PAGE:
This is a sensitive topic. People don’t always think rationally or biblically or confessionally about the office of pastor. Many folk don’t understand what ministers do and most people who are involved in the pastoral search process are well-meaning but inexperienced. Most congregations only do a search every 7-10 years.
Having been intimately involved in the hiring process I know how difficult it is to find good people for highly responsible positions. Searching to fill a position is difficult even when one knows exactly what the job requires and the qualities for which one is looking. If one is not sure of the sort of person or qualities or even what the job entails, the search becomes considerably more difficult. Add to this mix the fact that, in churches, most searches are conducted by committee and we all know how much more difficult committees can make things. Think of 7 people with seven different sets of criteria and 7 different job descriptions!
Some of these difficulties are in the nature of the animal. Most conservative and confessional (NAPARC) Reformed (and Presbyterian) congregations are small and all of them are non-profit organizations. This means that they are under-staffed and under funded. They rely on volunteers to do many important tasks including calling a pastor. Even if the search is being conducted by the ordained elders (as it ought to be) it is still the case that all the elders probably don’t have the same degree of experience in conducting searches.
What does all this mean? It means that congregations often begin the search process with unrealistic expectations. Few congregations ever begin their search by saying, “Let’s look for a young, relatively inexperienced, recent graduate from seminary.” The odd thing is that, if the congregation is one of average (100–200) members there is a reasonable probability that, in fact, the congregation may actually end up calling a younger pastor.
Congregations often begin the search process by looking for an experienced pastor, who has a different set of gifts and interests from the present pastor. If the present pastor is a “people person,” then they look for someone with a stronger skills in the pulpit.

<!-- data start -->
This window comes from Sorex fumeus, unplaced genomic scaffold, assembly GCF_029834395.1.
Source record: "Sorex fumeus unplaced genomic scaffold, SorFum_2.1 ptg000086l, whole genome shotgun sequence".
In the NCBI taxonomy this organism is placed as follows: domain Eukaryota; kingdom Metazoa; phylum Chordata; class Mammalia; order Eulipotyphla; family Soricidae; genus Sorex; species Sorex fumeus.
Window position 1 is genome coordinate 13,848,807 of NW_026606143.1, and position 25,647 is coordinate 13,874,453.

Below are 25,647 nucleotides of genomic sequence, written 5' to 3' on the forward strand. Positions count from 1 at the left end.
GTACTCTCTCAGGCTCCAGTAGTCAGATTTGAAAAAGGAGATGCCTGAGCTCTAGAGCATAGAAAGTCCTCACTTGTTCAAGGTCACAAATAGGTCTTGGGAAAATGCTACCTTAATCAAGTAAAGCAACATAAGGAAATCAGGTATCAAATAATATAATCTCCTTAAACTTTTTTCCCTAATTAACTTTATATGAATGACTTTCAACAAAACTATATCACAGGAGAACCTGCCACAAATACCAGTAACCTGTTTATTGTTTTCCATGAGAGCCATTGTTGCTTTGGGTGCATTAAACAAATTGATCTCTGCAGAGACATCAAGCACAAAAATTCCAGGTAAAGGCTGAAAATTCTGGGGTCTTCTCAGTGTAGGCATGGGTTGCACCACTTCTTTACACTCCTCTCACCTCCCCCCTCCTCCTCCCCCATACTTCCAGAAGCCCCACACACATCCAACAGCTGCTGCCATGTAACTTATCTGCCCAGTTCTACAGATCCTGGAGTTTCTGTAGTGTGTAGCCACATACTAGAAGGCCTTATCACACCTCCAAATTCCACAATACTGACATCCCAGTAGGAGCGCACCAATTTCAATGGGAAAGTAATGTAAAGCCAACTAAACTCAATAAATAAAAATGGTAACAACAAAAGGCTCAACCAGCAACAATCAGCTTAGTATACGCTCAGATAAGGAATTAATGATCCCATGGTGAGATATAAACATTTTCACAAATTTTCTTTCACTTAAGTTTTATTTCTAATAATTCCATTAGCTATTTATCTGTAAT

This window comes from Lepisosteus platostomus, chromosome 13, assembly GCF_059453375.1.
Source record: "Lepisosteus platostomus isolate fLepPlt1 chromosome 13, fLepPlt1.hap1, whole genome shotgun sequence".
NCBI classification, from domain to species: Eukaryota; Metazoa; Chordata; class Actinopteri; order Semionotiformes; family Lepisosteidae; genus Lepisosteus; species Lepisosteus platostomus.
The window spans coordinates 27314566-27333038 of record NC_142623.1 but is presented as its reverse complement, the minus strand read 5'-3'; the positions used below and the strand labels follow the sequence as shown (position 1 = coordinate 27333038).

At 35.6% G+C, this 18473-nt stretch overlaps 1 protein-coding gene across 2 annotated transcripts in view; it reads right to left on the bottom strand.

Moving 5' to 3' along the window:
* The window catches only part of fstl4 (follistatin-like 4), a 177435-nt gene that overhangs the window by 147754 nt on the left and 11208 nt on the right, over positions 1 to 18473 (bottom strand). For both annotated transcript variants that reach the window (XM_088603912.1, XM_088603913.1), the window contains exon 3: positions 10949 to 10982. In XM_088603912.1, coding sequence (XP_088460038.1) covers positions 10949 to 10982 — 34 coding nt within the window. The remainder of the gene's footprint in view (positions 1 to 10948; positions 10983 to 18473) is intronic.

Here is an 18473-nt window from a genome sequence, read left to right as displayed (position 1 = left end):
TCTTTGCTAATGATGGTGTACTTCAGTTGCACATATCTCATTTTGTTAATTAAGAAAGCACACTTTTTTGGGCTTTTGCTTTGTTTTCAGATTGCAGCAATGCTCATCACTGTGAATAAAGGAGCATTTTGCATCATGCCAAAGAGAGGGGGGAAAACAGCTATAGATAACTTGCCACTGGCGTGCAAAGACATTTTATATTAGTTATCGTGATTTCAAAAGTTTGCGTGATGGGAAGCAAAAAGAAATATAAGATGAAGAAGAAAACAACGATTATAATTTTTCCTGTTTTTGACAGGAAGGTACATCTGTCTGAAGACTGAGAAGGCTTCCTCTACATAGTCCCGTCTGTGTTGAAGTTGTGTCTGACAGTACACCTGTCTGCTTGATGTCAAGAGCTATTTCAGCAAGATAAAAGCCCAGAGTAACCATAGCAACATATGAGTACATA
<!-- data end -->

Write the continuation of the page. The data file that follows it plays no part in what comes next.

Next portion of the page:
Then, of course, as I mentioned, there are the disparate expectations. How many on the session/consistory/search committee are looking for a minister who sees his primary vocation as the public preaching of the Word twice each Lord’s Day? How many are looking for someone with good management skills. Yes, most pastors do need to learn to manage time and to conduct meetings efficiently and effectively, but if we’re setting priorities, shouldn’t we start with those virtues which Scripture seems to value above those virtues which Walmart values?
The congregation isn’t calling a CEO; she is calling a pastor. She is calling a man who will conduct worship, catechize her children and who will teach parents to catechize their own children. She is calling a man to teach the elders and deacons, to do pastoral counseling and pray for the congregation.
Of course, I haven’t talked about money. I hesitate to do. As a pastor, anything I say may be interpreted as self-serving, but the truth is that, in many cases, congregations have no idea how much pastors should be paid. They don’t understand clergy finances (and it can be pretty arcane). So, the committee/session/consistory begins with one idea of what to pay the new pastor and ends up with a different figure altogether.
The first thing congregations can do to conduct a better search is to put the search in the hands of those who are charged by God’s Word with the responsibility of governing the church, i.e., the (ruling) elders. Certainly ruling elders should seek advice of the congregation and the congregation should be involved in voting on candidates put before them, but the search should be conducted by those who have been recognized, called, and ordained to the task.
Second, the elders should talk to experienced pastors and elders about the search. They should find out from others the qualities and virtues for which they should be searching.
More than anything, our churches need wisdom. They need to be in close contact with the biblical and confessional account of the pastoral office. They also need to be in close contact with reality, i.e., with things as they really are. Chances are, if your’s is an average Reformed congregation, you’re probably not going to be calling R C Sproul or Sinclair Ferguson. So, in the immortal words of Rosanne Barr, “Get real!” Be honest about who, where, and why you are and structure your call accordingly. It may be that there are good reasons not to call a young pastor, but you should only come to that conclusion after serious, prayerful reflection.
— This essay first appeared June 19, 2007.